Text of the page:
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Research Report

FROM COOPERATION TO INTEGRATION:: DEFENCE AND AEROSPACE INDUSTRIES IN EUROPE

Burkard Schmitt
Copyright Date: Jul. 1, 2000
Pages: 105
OPEN ACCESS
https://www.jstor.org/stable/resrep06950
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Table of Contents

  1. (pp. 1-4)

    It is trite to remark that the defence industry is not like other industries. Because of the nature of its products, economic and commercial factors are not the only influence on the sector: politics and national security are also critical.

    For the main armaments-producing countries, this industry is strategic in the sense that it plays a major role in their national security and can play a nonnegligible part in international affairs: a State that has a defence industrial capability on its territory can by itself develop weapons systems. It has greater control over sources of supply for its armed forces...

  2. (pp. 5-14)

    The environment in which defence industries operate has changed radically during the last decade. On the one hand, the NATO countries have greatly reduced their national defence budgets, which has resulted in a considerable fall in orders. Export markets have also contracted, due to both the strategic context and the economic difficulties of some major customers. On the other hand, defence industries face spiralling research and development (R&D) costs, and therefore a continuous rise in fixed costs. At the same time, commercial technologies are increasingly making inroads into defence industries. As for governments, these are tending more and more to...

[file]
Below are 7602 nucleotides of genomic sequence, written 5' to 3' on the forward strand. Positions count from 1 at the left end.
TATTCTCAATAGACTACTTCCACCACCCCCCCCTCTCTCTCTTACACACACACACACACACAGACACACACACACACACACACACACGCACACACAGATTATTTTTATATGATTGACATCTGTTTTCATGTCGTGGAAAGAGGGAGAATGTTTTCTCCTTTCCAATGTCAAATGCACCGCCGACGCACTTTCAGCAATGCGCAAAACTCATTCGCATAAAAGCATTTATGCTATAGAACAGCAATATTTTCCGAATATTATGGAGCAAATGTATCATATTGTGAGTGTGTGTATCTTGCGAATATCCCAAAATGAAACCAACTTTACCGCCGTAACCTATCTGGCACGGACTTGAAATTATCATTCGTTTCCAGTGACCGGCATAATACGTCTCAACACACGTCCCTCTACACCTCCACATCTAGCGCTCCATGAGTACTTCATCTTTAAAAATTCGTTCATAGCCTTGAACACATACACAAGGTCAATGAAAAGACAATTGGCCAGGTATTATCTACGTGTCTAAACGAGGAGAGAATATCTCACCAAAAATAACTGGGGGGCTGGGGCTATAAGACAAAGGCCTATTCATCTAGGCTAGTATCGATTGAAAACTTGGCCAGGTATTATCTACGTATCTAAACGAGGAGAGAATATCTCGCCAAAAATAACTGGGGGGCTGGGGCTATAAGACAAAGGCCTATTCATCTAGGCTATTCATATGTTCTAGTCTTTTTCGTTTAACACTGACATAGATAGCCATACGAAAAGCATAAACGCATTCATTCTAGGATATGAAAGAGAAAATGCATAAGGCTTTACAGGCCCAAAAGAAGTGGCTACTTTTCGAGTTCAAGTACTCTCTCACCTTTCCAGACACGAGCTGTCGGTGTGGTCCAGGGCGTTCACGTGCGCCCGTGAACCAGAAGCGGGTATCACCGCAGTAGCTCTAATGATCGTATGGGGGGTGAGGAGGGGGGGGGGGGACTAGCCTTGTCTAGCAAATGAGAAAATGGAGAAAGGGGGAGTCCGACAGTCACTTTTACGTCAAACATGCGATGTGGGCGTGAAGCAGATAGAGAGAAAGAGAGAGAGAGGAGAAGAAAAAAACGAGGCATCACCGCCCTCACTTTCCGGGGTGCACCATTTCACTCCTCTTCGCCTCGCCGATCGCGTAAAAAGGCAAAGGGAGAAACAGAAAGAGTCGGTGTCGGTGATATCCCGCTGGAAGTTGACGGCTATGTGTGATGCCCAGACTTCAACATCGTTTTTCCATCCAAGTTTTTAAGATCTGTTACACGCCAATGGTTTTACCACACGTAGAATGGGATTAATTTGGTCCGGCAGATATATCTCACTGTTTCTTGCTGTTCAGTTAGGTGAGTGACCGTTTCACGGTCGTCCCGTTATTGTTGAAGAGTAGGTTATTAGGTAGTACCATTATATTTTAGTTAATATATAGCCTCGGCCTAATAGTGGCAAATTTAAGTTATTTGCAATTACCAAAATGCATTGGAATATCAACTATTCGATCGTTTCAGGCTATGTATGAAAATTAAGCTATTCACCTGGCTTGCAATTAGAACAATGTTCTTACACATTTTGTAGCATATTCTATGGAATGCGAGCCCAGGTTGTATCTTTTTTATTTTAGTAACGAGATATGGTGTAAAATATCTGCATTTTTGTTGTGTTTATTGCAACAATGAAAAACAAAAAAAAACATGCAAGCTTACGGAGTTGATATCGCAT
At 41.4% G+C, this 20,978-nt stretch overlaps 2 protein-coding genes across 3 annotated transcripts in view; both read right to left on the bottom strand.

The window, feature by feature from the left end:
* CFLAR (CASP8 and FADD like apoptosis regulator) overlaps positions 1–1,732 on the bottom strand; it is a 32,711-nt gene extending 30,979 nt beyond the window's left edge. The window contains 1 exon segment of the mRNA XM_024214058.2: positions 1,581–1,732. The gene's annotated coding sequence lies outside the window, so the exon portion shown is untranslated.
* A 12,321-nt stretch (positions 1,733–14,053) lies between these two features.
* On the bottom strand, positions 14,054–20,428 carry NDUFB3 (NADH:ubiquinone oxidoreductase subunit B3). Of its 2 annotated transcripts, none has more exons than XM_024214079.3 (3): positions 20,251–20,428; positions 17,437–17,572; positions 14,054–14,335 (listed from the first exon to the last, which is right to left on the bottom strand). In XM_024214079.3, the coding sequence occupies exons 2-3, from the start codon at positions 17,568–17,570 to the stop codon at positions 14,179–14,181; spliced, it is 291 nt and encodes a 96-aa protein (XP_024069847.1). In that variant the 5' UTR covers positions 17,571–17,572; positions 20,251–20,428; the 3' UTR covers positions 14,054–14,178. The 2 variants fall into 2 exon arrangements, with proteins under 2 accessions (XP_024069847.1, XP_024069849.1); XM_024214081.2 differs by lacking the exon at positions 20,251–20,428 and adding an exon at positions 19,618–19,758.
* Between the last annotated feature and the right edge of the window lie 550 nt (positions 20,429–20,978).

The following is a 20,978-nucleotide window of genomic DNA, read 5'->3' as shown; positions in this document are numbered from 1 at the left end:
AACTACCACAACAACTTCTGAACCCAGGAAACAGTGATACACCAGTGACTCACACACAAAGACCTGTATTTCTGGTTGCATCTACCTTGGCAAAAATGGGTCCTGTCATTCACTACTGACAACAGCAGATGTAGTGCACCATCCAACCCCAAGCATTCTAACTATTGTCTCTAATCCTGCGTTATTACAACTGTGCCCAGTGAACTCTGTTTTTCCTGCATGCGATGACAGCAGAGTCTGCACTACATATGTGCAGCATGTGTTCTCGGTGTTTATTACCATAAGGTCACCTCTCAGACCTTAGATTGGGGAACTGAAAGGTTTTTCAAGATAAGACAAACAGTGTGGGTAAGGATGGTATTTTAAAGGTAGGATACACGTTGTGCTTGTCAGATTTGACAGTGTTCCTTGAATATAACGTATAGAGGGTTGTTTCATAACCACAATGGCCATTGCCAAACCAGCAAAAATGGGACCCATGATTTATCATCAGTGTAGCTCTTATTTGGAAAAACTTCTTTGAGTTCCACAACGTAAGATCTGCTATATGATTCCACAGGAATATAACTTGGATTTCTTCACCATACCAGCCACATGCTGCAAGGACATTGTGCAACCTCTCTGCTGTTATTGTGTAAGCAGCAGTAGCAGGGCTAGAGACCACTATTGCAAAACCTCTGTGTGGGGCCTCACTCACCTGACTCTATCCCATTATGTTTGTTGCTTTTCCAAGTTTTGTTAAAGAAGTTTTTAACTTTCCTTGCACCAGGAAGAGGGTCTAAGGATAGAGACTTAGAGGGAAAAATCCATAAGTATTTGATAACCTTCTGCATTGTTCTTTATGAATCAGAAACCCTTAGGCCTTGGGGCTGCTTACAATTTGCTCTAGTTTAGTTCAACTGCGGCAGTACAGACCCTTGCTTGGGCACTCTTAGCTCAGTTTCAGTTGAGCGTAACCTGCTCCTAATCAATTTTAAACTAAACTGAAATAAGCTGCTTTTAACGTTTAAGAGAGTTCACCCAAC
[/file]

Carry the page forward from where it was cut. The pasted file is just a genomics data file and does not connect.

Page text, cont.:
3. (pp. 15-58)

    Aerospace and electronics have a dominant position among defence industries. They are high-technology industries that produce the key systems for the conduct of modern warfare, and R&D expenditure in them is particularly high. 20 The importance of these high-technology industries is also seen in the size of coompanies: in 1998, prior to the wave of European consolidation, 32 European firms appeared among the 100 biggest defence companies in the world; of these 24 were in aerospace and defence electronics (See Annexe 4).

    Aerospace and defence electronics are also the areas in which internationalisation has made most headway. Over the last...

  4. (pp. 59-78)

    Given the central role of States in the field of armaments, governmental support has been an essential condition for the transnational consolidation of defence companies. Governments have intervened more or less actively in the process in accordance with their influence and political will. In this context, the flexible, pragmatic policy of the left-wing government in France has been essential to the success of Europeanisation. Others, like the German government, supported consolidation without attempting to influence companies’ decisions.

    From a government point of view, however, the industrial restructuring that has been accomplished represents merely the beginning of a Herculean task. While...

  5. (pp. 79-84)

    During the course of the last two years, the takeover of Marconi by BAe, the creation of EADS and several sector-specific rapprochements have created the basis of a competitive European industry. The restructuring has not followed the expected path, but the end result shows that some of the ideas underlying the concept of an EADC were valid and sound:

    From the point of view of technology, European joint ventures are competitive but their organisation and structures are often far from optimal. To make them economically more effective, the network of alliances had to be simplified and the strategic interests of...